I was crushed. Someone of her stature? There ought to be a law that if you played Evita on Broadway, you should get work whenever you want it.

That was Nov. 2, 2000. Six months and one day later, I saw her at the festival in Urinetown. After the performance, I caught up with John Rando, who’d staged the show (and would eventually win a Best Direction Tony for it). I mentioned Opel’s retirement, and he told me, “Nancy called me from an office job and screamed ‘Get me out of here!’”

(Aren’t we lucky he did?)

You can’t see Jeff McCarthy’s Bogie smile on the recording, but you can hear him and Daniel Marcus bursting with confidence in the militant “Cop Song.” If it goes over the top, it only means that it’s gone over the rainbow – and you know what a great place that can be.

John Cullum originated Mr. Cladwell, a younger version of the little man with the mustache and the hat in Monopoly. Those who weren’t yet seeing theater in the late ‘70s may not fully appreciate how wonderful he was in his two Tony-winning roles in Shenandoah and On the Twentieth Century. With those recordings and this one, too, they can get a sense of it.

Hunter Foster starred as Bobby Strong, the young man who’s said to have his “head in the clouds.” Maybe Foster was typecast, for he also wrote the book for the musical version of Summer of ‘42 — and one could effectively argue that one must have a head in the clouds to take on the daunting task of writing a musical.

In recent years, we’ve spent a lot of deserved time and attention praising young composer-lyricists with three names, but here we were glad to meet two two-named songwriters. Mark Hollmann and Greg Kotis displayed a marvelous sense of melody, style and wit. Let’s all look forward to their musicalization of The Sting next spring at the Paper Mill Playhouse.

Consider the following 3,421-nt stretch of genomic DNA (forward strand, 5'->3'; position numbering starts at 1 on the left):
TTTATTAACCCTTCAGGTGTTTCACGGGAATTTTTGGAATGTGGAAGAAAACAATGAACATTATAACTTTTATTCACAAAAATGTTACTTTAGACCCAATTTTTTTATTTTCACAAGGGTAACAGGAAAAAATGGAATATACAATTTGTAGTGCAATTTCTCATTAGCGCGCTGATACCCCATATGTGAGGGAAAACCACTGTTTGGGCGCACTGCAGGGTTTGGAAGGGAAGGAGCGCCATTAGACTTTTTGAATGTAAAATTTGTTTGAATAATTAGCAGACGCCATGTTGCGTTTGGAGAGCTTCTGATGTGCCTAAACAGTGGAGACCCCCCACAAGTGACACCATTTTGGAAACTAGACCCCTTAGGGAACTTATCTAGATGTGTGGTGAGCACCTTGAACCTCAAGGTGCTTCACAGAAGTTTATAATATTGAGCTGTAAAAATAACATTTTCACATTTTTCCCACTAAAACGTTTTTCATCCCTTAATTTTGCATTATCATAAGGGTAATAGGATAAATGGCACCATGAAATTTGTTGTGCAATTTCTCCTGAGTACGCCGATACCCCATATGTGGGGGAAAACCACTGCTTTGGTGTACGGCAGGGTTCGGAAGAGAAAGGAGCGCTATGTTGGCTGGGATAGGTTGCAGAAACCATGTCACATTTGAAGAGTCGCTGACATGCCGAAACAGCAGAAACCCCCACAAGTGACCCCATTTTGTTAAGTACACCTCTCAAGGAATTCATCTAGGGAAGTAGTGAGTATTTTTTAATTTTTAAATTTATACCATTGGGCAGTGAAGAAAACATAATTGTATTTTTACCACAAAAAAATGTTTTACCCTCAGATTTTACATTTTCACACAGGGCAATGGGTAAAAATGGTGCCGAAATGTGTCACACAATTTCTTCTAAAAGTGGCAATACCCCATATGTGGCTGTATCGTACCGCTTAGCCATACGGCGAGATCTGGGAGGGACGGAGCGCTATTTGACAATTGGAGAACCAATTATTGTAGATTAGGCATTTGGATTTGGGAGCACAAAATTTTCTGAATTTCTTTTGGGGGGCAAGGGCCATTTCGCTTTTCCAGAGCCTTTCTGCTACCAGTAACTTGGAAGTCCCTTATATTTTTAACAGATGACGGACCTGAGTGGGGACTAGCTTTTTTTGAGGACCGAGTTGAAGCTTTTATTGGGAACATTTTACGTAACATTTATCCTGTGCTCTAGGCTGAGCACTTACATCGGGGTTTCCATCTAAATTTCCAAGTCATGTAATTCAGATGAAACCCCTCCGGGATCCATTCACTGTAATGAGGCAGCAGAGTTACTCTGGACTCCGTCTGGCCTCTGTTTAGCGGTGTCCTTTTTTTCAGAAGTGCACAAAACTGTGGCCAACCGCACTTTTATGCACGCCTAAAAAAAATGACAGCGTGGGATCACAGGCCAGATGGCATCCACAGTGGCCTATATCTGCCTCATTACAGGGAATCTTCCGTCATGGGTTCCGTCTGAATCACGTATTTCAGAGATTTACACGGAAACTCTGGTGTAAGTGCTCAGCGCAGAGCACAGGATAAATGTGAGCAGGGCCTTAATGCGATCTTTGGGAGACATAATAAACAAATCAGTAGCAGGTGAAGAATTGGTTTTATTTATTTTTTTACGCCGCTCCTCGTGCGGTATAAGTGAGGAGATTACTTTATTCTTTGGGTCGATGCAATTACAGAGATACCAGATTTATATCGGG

Usually after I listen to a cast album endless times, I’ve made my decisions on which songs I love and which I don’t. I start programming my favorites and listen to four, five or six songs over and over again. But that didn’t happen with Urinetown, because I adored each and every song.

Part of the strength of the score is that it encompasses so many different styles of music. When’s the last time we heard a genuine gypsy romp? Fifty-three years ago in Bajour? What an inspired idea to use a Romany-flavored, tambourine-slamming song as a second act-opening.

You can now hear it after the march that began the first act finale, and before a boogie-woogie (“Snuff That Girl”) and a hot gospel number (“Run, Freedom, Run!”). The jaunty “Mr. Cladwell” and the haunting but amusing “Don’t Be the Bunny” are true winners. And to think that among the many measures of irony that there’s room for a genuinely beautiful waltz in “Follow Your Heart.”

I loved the Marc Blitzstein and Kurt Weill homages, but let’s not overlook the Rodgers influence, too. Oh, not Richard Rodgers; I mean his wife Dorothy, who invented the Jonny Mop, which was an important prop in the show. You won’t see it on the album, but you’ll be so entranced by what you’re hearing that you won’t miss it for a minute.

Peter Filichia also writes a column each Monday at and each Friday at His book The Great Parade: Broadway’s Astonishing, Never-To-Be Forgotten 1963-1964 Season is now available at